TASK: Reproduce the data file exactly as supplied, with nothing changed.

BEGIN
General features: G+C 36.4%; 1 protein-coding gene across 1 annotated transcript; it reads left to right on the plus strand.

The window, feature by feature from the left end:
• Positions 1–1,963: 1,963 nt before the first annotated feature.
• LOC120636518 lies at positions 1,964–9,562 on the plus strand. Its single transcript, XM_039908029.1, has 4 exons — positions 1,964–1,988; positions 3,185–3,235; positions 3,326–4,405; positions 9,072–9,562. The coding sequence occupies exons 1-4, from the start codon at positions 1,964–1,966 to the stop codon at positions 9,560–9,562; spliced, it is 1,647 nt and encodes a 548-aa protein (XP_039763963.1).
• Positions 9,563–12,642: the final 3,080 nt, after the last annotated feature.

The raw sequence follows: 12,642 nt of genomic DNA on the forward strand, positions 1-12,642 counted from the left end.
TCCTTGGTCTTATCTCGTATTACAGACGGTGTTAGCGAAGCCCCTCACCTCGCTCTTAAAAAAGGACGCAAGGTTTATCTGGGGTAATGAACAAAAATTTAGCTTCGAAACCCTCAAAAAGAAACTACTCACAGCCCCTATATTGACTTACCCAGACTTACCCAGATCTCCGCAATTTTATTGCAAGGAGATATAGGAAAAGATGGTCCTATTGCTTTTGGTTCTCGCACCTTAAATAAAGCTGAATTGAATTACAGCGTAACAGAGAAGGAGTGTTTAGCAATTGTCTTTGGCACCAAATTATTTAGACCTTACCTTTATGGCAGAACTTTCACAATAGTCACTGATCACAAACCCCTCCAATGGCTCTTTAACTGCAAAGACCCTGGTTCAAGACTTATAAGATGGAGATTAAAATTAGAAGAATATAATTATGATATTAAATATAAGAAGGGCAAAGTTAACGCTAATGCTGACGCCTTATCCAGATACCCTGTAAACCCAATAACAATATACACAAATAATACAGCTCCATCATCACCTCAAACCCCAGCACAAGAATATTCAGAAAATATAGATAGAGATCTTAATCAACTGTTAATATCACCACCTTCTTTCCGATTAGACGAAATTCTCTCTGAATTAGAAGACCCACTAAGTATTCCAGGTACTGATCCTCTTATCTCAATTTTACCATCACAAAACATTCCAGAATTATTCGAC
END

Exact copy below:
General features: G+C 36.4%; 1 protein-coding gene across 1 annotated transcript; it reads left to right on the plus strand.

The window, feature by feature from the left end:
• Positions 1–1,963: 1,963 nt before the first annotated feature.
• LOC120636518 lies at positions 1,964–9,562 on the plus strand. Its single transcript, XM_039908029.1, has 4 exons — positions 1,964–1,988; positions 3,185–3,235; positions 3,326–4,405; positions 9,072–9,562. The coding sequence occupies exons 1-4, from the start codon at positions 1,964–1,966 to the stop codon at positions 9,560–9,562; spliced, it is 1,647 nt and encodes a 548-aa protein (XP_039763963.1).
• Positions 9,563–12,642: the final 3,080 nt, after the last annotated feature.

The raw sequence follows: 12,642 nt of genomic DNA on the forward strand, positions 1-12,642 counted from the left end.
TCCTTGGTCTTATCTCGTATTACAGACGGTGTTAGCGAAGCCCCTCACCTCGCTCTTAAAAAAGGACGCAAGGTTTATCTGGGGTAATGAACAAAAATTTAGCTTCGAAACCCTCAAAAAGAAACTACTCACAGCCCCTATATTGACTTACCCAGACTTACCCAGATCTCCGCAATTTTATTGCAAGGAGATATAGGAAAAGATGGTCCTATTGCTTTTGGTTCTCGCACCTTAAATAAAGCTGAATTGAATTACAGCGTAACAGAGAAGGAGTGTTTAGCAATTGTCTTTGGCACCAAATTATTTAGACCTTACCTTTATGGCAGAACTTTCACAATAGTCACTGATCACAAACCCCTCCAATGGCTCTTTAACTGCAAAGACCCTGGTTCAAGACTTATAAGATGGAGATTAAAATTAGAAGAATATAATTATGATATTAAATATAAGAAGGGCAAAGTTAACGCTAATGCTGACGCCTTATCCAGATACCCTGTAAACCCAATAACAATATACACAAATAATACAGCTCCATCATCACCTCAAACCCCAGCACAAGAATATTCAGAAAATATAGATAGAGATCTTAATCAACTGTTAATATCACCACCTTCTTTCCGATTAGACGAAATTCTCTCTGAATTAGAAGACCCACTAAGTATTCCAGGTACTGATCCTCTTATCTCAATTTTACCATCACAAAACATTCCAGAATTATTCGAC